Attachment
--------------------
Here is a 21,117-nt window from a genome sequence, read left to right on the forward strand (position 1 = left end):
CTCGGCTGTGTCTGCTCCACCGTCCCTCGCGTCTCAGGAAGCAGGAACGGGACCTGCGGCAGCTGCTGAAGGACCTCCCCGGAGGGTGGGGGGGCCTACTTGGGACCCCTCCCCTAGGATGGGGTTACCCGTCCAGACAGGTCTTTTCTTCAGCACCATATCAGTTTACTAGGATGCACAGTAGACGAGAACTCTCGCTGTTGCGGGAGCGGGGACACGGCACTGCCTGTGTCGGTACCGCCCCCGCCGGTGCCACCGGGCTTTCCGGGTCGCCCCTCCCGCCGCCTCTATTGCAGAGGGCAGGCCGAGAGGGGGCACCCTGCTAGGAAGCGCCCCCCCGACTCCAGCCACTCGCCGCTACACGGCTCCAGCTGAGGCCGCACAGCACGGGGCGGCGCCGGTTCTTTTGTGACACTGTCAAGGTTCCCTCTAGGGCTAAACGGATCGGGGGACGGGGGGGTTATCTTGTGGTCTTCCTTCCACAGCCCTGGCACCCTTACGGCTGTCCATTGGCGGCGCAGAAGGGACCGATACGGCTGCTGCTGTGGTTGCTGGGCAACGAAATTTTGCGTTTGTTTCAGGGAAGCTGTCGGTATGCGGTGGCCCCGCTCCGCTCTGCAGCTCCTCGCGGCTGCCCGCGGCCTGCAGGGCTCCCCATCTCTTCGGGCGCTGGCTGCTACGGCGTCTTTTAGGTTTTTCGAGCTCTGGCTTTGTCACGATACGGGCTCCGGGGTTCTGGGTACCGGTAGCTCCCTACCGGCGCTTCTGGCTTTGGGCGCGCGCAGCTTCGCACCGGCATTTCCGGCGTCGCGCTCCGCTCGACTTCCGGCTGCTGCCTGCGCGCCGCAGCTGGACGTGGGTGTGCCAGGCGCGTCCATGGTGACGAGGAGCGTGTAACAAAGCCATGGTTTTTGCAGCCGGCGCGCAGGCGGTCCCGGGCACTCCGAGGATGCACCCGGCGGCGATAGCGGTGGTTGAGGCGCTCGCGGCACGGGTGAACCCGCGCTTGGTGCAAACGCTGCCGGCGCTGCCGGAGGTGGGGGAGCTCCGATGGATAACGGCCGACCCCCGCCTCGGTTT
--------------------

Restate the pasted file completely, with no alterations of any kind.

Here is a 21,117-nt window from a genome sequence, read left to right on the forward strand (position 1 = left end):
CTCGGCTGTGTCTGCTCCACCGTCCCTCGCGTCTCAGGAAGCAGGAACGGGACCTGCGGCAGCTGCTGAAGGACCTCCCCGGAGGGTGGGGGGGCCTACTTGGGACCCCTCCCCTAGGATGGGGTTACCCGTCCAGACAGGTCTTTTCTTCAGCACCATATCAGTTTACTAGGATGCACAGTAGACGAGAACTCTCGCTGTTGCGGGAGCGGGGACACGGCACTGCCTGTGTCGGTACCGCCCCCGCCGGTGCCACCGGGCTTTCCGGGTCGCCCCTCCCGCCGCCTCTATTGCAGAGGGCAGGCCGAGAGGGGGCACCCTGCTAGGAAGCGCCCCCCCGACTCCAGCCACTCGCCGCTACACGGCTCCAGCTGAGGCCGCACAGCACGGGGCGGCGCCGGTTCTTTTGTGACACTGTCAAGGTTCCCTCTAGGGCTAAACGGATCGGGGGACGGGGGGGTTATCTTGTGGTCTTCCTTCCACAGCCCTGGCACCCTTACGGCTGTCCATTGGCGGCGCAGAAGGGACCGATACGGCTGCTGCTGTGGTTGCTGGGCAACGAAATTTTGCGTTTGTTTCAGGGAAGCTGTCGGTATGCGGTGGCCCCGCTCCGCTCTGCAGCTCCTCGCGGCTGCCCGCGGCCTGCAGGGCTCCCCATCTCTTCGGGCGCTGGCTGCTACGGCGTCTTTTAGGTTTTTCGAGCTCTGGCTTTGTCACGATACGGGCTCCGGGGTTCTGGGTACCGGTAGCTCCCTACCGGCGCTTCTGGCTTTGGGCGCGCGCAGCTTCGCACCGGCATTTCCGGCGTCGCGCTCCGCTCGACTTCCGGCTGCTGCCTGCGCGCCGCAGCTGGACGTGGGTGTGCCAGGCGCGTCCATGGTGACGAGGAGCGTGTAACAAAGCCATGGTTTTTGCAGCCGGCGCGCAGGCGGTCCCGGGCACTCCGAGGATGCACCCGGCGGCGATAGCGGTGGTTGAGGCGCTCGCGGCACGGGTGAACCCGCGCTTGGTGCAAACGCTGCCGGCGCTGCCGGAGGTGGGGGAGCTCCGATGGATAACGGCCGACCCCCGCCTCGGTTT